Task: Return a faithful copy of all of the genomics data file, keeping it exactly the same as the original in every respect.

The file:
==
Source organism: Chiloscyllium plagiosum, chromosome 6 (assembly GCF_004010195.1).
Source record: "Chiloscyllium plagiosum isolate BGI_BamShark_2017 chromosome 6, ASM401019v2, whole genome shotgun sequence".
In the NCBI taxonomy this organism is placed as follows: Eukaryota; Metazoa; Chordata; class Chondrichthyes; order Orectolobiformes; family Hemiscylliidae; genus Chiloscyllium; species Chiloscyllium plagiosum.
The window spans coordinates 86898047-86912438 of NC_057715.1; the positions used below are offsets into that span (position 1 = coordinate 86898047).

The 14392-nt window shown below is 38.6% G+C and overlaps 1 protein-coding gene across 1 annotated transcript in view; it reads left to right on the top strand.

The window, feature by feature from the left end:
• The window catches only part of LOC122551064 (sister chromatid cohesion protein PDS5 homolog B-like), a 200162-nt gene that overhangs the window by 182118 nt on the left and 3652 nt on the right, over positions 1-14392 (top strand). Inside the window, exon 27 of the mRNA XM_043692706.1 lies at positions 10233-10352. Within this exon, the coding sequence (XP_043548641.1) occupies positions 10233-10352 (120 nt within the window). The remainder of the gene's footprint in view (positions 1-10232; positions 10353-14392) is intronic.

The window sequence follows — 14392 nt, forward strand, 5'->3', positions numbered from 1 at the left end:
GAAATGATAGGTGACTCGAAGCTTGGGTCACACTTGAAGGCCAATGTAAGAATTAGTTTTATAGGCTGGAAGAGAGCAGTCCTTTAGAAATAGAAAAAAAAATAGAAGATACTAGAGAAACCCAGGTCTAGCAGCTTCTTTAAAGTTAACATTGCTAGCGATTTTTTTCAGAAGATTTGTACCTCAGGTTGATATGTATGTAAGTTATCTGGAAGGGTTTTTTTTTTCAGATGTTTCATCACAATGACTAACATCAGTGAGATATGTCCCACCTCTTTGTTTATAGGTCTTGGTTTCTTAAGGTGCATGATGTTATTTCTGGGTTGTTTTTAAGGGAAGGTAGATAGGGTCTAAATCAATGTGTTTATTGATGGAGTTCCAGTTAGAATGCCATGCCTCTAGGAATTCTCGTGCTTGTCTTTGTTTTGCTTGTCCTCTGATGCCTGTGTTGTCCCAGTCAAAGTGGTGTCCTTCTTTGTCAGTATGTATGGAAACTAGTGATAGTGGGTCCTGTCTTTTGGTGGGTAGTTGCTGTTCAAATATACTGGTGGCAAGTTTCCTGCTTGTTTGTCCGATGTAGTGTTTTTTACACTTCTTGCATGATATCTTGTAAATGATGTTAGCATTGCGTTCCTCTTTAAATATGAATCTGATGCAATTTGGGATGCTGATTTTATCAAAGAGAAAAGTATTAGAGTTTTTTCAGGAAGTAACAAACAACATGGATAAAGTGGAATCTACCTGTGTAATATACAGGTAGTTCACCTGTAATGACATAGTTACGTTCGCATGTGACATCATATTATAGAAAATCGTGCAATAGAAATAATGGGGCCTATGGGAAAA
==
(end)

Source organism: Chiloscyllium plagiosum, chromosome 6 (assembly GCF_004010195.1).
Source record: "Chiloscyllium plagiosum isolate BGI_BamShark_2017 chromosome 6, ASM401019v2, whole genome shotgun sequence".
In the NCBI taxonomy this organism is placed as follows: Eukaryota; Metazoa; Chordata; class Chondrichthyes; order Orectolobiformes; family Hemiscylliidae; genus Chiloscyllium; species Chiloscyllium plagiosum.
The window spans coordinates 86898047-86912438 of NC_057715.1; the positions used below are offsets into that span (position 1 = coordinate 86898047).

The 14392-nt window shown below is 38.6% G+C and overlaps 1 protein-coding gene across 1 annotated transcript in view; it reads left to right on the top strand.

The window, feature by feature from the left end:
• The window catches only part of LOC122551064 (sister chromatid cohesion protein PDS5 homolog B-like), a 200162-nt gene that overhangs the window by 182118 nt on the left and 3652 nt on the right, over positions 1-14392 (top strand). Inside the window, exon 27 of the mRNA XM_043692706.1 lies at positions 10233-10352. Within this exon, the coding sequence (XP_043548641.1) occupies positions 10233-10352 (120 nt within the window). The remainder of the gene's footprint in view (positions 1-10232; positions 10353-14392) is intronic.

The window sequence follows — 14392 nt, forward strand, 5'->3', positions numbered from 1 at the left end:
GAAATGATAGGTGACTCGAAGCTTGGGTCACACTTGAAGGCCAATGTAAGAATTAGTTTTATAGGCTGGAAGAGAGCAGTCCTTTAGAAATAGAAAAAAAAATAGAAGATACTAGAGAAACCCAGGTCTAGCAGCTTCTTTAAAGTTAACATTGCTAGCGATTTTTTTCAGAAGATTTGTACCTCAGGTTGATATGTATGTAAGTTATCTGGAAGGGTTTTTTTTTTCAGATGTTTCATCACAATGACTAACATCAGTGAGATATGTCCCACCTCTTTGTTTATAGGTCTTGGTTTCTTAAGGTGCATGATGTTATTTCTGGGTTGTTTTTAAGGGAAGGTAGATAGGGTCTAAATCAATGTGTTTATTGATGGAGTTCCAGTTAGAATGCCATGCCTCTAGGAATTCTCGTGCTTGTCTTTGTTTTGCTTGTCCTCTGATGCCTGTGTTGTCCCAGTCAAAGTGGTGTCCTTCTTTGTCAGTATGTATGGAAACTAGTGATAGTGGGTCCTGTCTTTTGGTGGGTAGTTGCTGTTCAAATATACTGGTGGCAAGTTTCCTGCTTGTTTGTCCGATGTAGTGTTTTTTACACTTCTTGCATGATATCTTGTAAATGATGTTAGCATTGCGTTCCTCTTTAAATATGAATCTGATGCAATTTGGGATGCTGATTTTATCAAAGAGAAAAGTATTAGAGTTTTTTCAGGAAGTAACAAACAACATGGATAAAGTGGAATCTACCTGTGTAATATACAGGTAGTTCACCTGTAATGACATAGTTACGTTCGCATGTGACATCATATTATAGAAAATCGTGCAATAGAAATAATGGGGCCTATGGGAAAA